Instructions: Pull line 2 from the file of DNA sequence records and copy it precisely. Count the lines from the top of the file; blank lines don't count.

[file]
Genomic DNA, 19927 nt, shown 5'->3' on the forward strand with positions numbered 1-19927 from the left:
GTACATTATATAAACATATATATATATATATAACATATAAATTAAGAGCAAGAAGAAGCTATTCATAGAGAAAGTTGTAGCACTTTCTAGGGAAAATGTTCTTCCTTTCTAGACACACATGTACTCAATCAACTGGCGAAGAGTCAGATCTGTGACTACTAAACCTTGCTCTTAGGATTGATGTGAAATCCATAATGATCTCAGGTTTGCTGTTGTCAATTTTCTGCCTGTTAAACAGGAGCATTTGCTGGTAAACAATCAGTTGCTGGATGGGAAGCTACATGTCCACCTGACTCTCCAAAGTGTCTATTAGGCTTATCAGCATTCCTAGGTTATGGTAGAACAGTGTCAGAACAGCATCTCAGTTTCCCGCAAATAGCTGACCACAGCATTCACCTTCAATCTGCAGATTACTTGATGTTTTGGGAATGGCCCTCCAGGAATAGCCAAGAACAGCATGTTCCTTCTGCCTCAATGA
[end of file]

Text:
GTACATTATATAAACATATATATATATATATAACATATAAATTAAGAGCAAGAAGAAGCTATTCATAGAGAAAGTTGTAGCACTTTCTAGGGAAAATGTTCTTCCTTTCTAGACACACATGTACTCAATCAACTGGCGAAGAGTCAGATCTGTGACTACTAAACCTTGCTCTTAGGATTGATGTGAAATCCATAATGATCTCAGGTTTGCTGTTGTCAATTTTCTGCCTGTTAAACAGGAGCATTTGCTGGTAAACAATCAGTTGCTGGATGGGAAGCTACATGTCCACCTGACTCTCCAAAGTGTCTATTAGGCTTATCAGCATTCCTAGGTTATGGTAGAACAGTGTCAGAACAGCATCTCAGTTTCCCGCAAATAGCTGACCACAGCATTCACCTTCAATCTGCAGATTACTTGATGTTTTGGGAATGGCCCTCCAGGAATAGCCAAGAACAGCATGTTCCTTCTGCCTCAATGA